K. Claire MacDonald

Q

K. Claire MacDonald

Hello! My name is K. Claire MacDonald, and I am the owner of KCM Jewellery Design & Sculpture. I offer comfortable sterling silver jewellery that is inspired by the Maritime landscape. The simple, clean lines of my designs create a classic aesthetic that can be worn with ease through the daily grind and special occasions. Each design is made by hand with a high level of care and craftsmanship.

The quality of the jewellery I offer enables the pieces to be worn and cherished for years to come. I create each piece with the hope that it will be a future heirloom that will one day connect several generations. The pieces of jewellery I hold closest are those that have been lovingly passed down to me from generations past.

All my work is handcrafted in my studio in Halifax, NS.

Nancy Mackin

Q

Nancy Mackin

Nancy lives and creates in Digby, Nova Scotia. She is known for three distinct and creative lines of jewellery: her Enameled Penny Art Collection (enamel art on copper pennies), her Beautiful Beaches Collection (sea glass, seaweed, shells, tiny beach stones, fisherman’s rope and a tiny scallop pearl set in acrylic), and her Scallop Pearl Collection (scallop pearls from the Digby area – found in only 5% of shells, set in silver rings, necklaces and earrings). May you always have a seashell in your pocket and sand between your toes. – Nancy Mackin

Tanya Milne

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Tanya Milne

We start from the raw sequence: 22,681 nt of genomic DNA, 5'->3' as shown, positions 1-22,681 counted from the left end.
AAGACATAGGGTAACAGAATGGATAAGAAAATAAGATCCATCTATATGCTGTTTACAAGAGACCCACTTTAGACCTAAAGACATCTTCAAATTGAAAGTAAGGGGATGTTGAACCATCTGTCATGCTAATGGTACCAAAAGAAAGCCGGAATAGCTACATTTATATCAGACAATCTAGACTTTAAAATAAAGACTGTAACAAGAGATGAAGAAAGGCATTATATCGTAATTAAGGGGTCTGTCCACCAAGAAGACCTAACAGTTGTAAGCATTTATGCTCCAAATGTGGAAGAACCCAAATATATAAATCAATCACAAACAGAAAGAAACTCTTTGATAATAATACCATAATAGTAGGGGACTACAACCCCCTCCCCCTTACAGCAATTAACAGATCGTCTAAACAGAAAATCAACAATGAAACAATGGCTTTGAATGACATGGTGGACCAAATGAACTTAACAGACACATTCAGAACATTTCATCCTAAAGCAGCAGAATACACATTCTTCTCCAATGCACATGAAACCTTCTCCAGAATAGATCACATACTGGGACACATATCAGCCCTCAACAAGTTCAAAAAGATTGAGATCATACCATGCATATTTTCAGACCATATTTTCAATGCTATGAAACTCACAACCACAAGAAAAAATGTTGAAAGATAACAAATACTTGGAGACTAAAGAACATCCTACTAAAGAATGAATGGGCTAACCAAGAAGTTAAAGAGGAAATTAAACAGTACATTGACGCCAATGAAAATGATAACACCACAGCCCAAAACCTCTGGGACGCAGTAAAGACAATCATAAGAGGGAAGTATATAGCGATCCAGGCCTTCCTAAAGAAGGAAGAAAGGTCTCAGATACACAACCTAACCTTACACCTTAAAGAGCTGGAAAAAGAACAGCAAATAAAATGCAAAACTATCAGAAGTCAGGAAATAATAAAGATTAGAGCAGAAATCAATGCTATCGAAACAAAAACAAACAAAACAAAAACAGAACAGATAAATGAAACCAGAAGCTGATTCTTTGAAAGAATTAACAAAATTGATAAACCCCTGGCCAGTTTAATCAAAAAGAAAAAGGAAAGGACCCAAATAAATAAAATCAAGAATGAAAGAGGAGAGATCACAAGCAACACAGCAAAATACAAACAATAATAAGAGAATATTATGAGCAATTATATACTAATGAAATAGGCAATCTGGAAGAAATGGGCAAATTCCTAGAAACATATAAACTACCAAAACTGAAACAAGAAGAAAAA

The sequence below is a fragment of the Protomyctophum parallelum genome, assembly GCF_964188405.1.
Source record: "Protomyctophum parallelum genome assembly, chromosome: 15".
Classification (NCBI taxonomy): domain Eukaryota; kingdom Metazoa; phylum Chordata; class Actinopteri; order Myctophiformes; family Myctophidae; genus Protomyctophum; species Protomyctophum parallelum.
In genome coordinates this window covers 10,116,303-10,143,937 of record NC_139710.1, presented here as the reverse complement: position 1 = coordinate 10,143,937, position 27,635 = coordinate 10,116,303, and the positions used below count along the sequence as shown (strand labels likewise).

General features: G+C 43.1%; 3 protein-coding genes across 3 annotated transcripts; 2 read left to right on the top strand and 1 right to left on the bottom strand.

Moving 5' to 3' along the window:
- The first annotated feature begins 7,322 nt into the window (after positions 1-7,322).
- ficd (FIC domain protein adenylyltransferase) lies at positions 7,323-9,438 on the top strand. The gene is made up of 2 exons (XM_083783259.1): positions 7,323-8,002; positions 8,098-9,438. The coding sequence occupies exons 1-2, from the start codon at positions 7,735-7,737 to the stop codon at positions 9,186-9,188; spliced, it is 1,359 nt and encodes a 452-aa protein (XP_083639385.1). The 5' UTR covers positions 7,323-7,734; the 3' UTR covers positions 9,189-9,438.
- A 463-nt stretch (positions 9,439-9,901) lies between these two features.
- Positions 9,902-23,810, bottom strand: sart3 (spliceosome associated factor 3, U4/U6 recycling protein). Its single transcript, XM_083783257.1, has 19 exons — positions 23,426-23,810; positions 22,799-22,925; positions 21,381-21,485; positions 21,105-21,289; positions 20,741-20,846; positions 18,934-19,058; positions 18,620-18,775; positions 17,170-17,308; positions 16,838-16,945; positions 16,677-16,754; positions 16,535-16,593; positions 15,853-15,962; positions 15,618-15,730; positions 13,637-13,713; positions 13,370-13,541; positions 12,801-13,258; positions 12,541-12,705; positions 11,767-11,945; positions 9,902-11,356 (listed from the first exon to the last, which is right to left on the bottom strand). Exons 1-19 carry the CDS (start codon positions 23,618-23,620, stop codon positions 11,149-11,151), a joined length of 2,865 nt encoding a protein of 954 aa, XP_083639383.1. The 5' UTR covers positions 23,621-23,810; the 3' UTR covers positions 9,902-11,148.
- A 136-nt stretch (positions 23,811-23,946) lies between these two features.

Nova Scotian artisan Tanya Milne uses her love of the natural world as inspiration for her wearable art and fine jewellery. Growing up in a small, coastal Newfoundland town, Tanya spent the weekends of her youth exploring the woods with her father, who was a lumber scaler. These excursions into the natural environment fostered a fascination with the textures of wood, stone, water, and other elements of nature. Every item of Tanya’s bespoke work is a beautiful, one of a kind piece.

Tanya works under her company name, ELLAments – a tribute not only to her daughter, Ella, but also a nod to the connection between strength and femininity. Tanya strives to create organic pieces of art that can be handed down from generation to generation. Her distinctive designs are loved and worn by Sophie Gregoire-Trudeau, Jason and Naomi Priestley, as well as other celebrated individuals.

Jennifer Sarault

Q

Jennifer Sarault

Shy Giraffe began as Jennifer’s creative outlet, but quickly blossomed into a full-time business. Jennifer works out of a home studio located just outside Halifax where she lives with her husband and two young daughters. She is inspired by our beautiful Nova Scotia coastline, nature, fashion and colour! Jennifer designs and handcrafts her beautiful collections with Swarovski crystals, freshwater pearls, natural gemstones, sea glass and Sterling Silver. Shy Giraffe strives to create elegant, modern designs that are affordable and easy to wear.

Kate White

Q

Kate White